October 25 (RIA Novosti)
A sporting goods store owner in the United States was under fire from a Georgia state senator this week for offering customers raffle tickets to win a rifle or handgun if they can prove they vote in the November election.
“Getting people involved is what it’s all about,” Adventure Outdoors owner Jay Wallace said about the promotion his business is holding, the Associated Press reported. “I would encourage other businesses to do the same thing.”
Eight billboards displaying the “Vote. Win a Rifle” promotion in Georgia’s capital city of Atlanta and surrounding areas caught the attention of Democratic State Senator Vincent Fort, who filed a complaint with the secretary of state’s office in hopes of ending the raffle.
The Georgian senator said the promotion violated state law, which prohibits anyone from offering money or handouts in exchange for voting, The Atlanta Journal-Constitution reported. Businesses are not even allowed to offer free food or drinks to constituents.
Wallace defends the advertisement, which urges people to bring in their “I voted” proof of voting stickers to enter a raffle for a chance to win a Glock handgun or Browning rifle.
“I know I’ve gotten a lot of phone calls from people telling me thumbs-up, that they like it,” Wallace told The Atlanta Journal-Constitution.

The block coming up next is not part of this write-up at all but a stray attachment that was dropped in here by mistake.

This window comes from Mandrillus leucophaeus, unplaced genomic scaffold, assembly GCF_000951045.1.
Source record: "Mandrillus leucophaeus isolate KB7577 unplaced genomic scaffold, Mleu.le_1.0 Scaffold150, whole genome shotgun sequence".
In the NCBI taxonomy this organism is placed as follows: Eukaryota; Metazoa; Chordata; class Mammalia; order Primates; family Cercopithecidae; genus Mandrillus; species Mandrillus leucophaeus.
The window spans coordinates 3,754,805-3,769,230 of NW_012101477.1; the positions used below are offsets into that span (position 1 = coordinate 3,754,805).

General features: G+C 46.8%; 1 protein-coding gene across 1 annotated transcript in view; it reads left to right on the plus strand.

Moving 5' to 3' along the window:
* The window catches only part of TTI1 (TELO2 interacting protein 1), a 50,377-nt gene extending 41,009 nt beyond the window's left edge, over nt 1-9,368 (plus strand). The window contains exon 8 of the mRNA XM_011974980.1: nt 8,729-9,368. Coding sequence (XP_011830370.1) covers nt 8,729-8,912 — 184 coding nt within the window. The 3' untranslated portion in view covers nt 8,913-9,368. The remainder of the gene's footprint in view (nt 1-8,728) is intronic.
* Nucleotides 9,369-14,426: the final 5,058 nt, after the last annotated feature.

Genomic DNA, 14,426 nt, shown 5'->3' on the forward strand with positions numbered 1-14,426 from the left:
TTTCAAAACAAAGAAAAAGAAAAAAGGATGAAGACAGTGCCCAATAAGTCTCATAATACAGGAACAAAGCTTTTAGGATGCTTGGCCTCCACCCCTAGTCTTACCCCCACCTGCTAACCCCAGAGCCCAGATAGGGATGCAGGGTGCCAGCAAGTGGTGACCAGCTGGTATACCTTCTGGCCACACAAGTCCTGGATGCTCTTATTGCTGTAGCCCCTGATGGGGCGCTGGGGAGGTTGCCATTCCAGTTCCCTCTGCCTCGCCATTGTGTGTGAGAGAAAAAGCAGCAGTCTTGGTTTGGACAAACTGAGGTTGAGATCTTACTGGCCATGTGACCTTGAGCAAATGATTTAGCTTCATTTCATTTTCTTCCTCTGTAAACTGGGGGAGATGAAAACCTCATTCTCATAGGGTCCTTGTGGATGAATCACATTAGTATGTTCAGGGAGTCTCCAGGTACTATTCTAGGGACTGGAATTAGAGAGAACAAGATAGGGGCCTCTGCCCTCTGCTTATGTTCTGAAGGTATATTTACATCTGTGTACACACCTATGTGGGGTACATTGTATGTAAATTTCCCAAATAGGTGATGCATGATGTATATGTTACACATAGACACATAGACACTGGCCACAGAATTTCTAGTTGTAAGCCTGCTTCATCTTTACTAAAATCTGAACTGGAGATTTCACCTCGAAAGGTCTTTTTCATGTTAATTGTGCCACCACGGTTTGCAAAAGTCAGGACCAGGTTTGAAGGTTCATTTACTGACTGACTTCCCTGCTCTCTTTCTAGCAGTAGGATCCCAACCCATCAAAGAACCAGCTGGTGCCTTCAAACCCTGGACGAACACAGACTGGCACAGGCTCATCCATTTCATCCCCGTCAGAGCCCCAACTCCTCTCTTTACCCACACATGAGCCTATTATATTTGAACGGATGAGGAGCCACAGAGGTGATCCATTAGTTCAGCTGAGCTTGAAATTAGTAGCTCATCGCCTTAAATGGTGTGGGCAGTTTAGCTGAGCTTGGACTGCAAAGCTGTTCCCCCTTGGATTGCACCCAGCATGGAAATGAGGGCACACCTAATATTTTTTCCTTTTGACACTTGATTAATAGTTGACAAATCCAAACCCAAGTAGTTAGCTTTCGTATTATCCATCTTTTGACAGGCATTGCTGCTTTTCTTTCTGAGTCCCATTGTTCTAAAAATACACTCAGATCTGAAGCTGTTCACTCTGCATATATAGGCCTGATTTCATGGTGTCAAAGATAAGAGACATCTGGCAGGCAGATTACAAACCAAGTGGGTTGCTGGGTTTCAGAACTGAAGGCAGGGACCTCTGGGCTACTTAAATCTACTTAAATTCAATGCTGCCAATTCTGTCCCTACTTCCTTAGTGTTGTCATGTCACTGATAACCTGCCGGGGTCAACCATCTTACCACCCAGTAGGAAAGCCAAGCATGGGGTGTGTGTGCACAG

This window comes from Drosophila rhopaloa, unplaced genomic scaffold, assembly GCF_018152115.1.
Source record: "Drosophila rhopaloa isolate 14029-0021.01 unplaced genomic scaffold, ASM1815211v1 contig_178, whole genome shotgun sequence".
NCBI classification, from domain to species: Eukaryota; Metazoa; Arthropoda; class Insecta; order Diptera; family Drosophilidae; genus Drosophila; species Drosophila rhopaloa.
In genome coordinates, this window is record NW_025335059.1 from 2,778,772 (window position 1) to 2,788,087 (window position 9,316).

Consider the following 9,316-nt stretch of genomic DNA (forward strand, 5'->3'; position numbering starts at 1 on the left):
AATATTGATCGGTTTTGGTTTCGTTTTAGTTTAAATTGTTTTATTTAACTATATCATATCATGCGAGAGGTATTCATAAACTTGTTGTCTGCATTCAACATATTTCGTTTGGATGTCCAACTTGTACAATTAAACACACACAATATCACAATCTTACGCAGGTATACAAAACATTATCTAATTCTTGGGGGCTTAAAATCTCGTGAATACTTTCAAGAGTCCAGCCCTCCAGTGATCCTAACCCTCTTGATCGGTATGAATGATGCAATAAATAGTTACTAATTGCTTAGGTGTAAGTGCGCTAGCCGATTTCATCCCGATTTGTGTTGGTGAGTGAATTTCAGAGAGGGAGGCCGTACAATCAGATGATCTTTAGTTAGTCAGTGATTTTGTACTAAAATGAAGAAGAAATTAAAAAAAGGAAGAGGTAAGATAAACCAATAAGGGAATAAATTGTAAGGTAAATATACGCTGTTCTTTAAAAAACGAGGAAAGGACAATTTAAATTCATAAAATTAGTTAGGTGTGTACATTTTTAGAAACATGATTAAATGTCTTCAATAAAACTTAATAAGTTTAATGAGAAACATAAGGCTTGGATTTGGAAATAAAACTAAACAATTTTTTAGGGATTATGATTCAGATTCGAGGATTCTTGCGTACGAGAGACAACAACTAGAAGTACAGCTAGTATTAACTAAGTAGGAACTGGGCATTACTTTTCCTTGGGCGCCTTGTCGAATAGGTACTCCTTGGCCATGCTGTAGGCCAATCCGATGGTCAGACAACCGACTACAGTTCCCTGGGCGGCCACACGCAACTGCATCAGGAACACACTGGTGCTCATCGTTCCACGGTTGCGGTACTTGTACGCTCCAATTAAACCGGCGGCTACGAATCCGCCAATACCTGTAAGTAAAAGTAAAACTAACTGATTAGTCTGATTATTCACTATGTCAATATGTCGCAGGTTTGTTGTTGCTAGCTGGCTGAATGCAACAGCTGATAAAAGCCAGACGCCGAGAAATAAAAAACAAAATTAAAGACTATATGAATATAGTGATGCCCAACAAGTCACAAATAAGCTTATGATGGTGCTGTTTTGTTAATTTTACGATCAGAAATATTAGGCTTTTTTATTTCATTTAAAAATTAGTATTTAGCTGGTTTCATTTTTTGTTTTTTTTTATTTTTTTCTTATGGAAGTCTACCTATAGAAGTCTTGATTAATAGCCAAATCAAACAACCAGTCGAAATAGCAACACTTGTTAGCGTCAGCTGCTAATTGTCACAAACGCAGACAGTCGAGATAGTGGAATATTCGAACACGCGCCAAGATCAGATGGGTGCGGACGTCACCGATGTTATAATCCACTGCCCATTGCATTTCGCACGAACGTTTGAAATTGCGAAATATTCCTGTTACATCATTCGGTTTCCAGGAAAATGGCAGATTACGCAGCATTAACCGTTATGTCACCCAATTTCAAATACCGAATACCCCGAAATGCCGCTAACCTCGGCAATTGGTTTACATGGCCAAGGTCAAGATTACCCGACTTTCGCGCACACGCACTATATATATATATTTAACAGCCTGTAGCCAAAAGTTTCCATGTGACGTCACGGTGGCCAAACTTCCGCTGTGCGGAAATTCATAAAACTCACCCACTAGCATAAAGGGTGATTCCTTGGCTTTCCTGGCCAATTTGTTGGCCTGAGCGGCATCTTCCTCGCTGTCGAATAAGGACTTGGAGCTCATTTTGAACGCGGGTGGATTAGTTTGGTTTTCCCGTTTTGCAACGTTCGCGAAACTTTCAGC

No action will be taken by the secretary of state’s office as long as the store owner allows any Georgia resident, even those that cannot prove they voted, to enter the raffle, which Wallace said he plans to do.
“Should they violate what they told our office they would do, then that will be taken into account and actions will be taken accordingly,” said Jared Thomas, spokesman for the Georgia secretary of state’s office.
Fort now considers the raffle legal, since Wallace has expanded it to allow all customers to participate.
“I don’t have any objections to it if it complies with the law,” Fort said.
Aside from Fort’s initial negative response to the promotion, Wallace said feedback has been “almost 100 percent positive.”
“Well, since this is probably the most important election in my lifetime, anything that gets the public out to vote is good as long as it doesn’t break the law,” Georgia resident John Keels told The Atlanta Journal-Constitution.
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